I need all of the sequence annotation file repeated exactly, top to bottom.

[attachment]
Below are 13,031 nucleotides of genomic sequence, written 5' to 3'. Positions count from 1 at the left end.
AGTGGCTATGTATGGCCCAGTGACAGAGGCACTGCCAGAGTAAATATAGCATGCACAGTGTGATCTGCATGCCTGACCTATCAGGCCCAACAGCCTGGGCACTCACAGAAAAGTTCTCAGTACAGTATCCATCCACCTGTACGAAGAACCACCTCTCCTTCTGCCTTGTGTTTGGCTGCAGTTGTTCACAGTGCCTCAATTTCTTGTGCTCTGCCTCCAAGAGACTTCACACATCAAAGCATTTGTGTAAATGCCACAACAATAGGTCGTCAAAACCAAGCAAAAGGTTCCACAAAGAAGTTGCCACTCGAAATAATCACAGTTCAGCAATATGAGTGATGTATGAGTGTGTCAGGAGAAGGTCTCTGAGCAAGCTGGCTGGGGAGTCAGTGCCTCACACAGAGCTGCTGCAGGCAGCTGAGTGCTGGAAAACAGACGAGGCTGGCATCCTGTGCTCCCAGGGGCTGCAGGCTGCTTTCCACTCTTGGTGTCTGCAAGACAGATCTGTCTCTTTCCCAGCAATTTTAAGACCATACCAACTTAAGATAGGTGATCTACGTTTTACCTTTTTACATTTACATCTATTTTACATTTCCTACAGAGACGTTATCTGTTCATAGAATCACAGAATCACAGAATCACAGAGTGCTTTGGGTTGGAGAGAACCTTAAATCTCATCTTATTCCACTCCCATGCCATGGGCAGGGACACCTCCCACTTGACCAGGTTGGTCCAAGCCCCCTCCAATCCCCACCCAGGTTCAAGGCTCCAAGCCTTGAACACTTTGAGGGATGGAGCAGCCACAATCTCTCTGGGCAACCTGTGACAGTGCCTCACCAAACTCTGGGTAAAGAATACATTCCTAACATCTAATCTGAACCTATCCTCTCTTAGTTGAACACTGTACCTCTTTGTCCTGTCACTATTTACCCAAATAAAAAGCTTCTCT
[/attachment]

Below are 13,031 nucleotides of genomic sequence, written 5' to 3'. Positions count from 1 at the left end.
AGTGGCTATGTATGGCCCAGTGACAGAGGCACTGCCAGAGTAAATATAGCATGCACAGTGTGATCTGCATGCCTGACCTATCAGGCCCAACAGCCTGGGCACTCACAGAAAAGTTCTCAGTACAGTATCCATCCACCTGTACGAAGAACCACCTCTCCTTCTGCCTTGTGTTTGGCTGCAGTTGTTCACAGTGCCTCAATTTCTTGTGCTCTGCCTCCAAGAGACTTCACACATCAAAGCATTTGTGTAAATGCCACAACAATAGGTCGTCAAAACCAAGCAAAAGGTTCCACAAAGAAGTTGCCACTCGAAATAATCACAGTTCAGCAATATGAGTGATGTATGAGTGTGTCAGGAGAAGGTCTCTGAGCAAGCTGGCTGGGGAGTCAGTGCCTCACACAGAGCTGCTGCAGGCAGCTGAGTGCTGGAAAACAGACGAGGCTGGCATCCTGTGCTCCCAGGGGCTGCAGGCTGCTTTCCACTCTTGGTGTCTGCAAGACAGATCTGTCTCTTTCCCAGCAATTTTAAGACCATACCAACTTAAGATAGGTGATCTACGTTTTACCTTTTTACATTTACATCTATTTTACATTTCCTACAGAGACGTTATCTGTTCATAGAATCACAGAATCACAGAATCACAGAGTGCTTTGGGTTGGAGAGAACCTTAAATCTCATCTTATTCCACTCCCATGCCATGGGCAGGGACACCTCCCACTTGACCAGGTTGGTCCAAGCCCCCTCCAATCCCCACCCAGGTTCAAGGCTCCAAGCCTTGAACACTTTGAGGGATGGAGCAGCCACAATCTCTCTGGGCAACCTGTGACAGTGCCTCACCAAACTCTGGGTAAAGAATACATTCCTAACATCTAATCTGAACCTATCCTCTCTTAGTTGAACACTGTACCTCTTTGTCCTGTCACTATTTACCCAAATAAAAAGCTTCTCT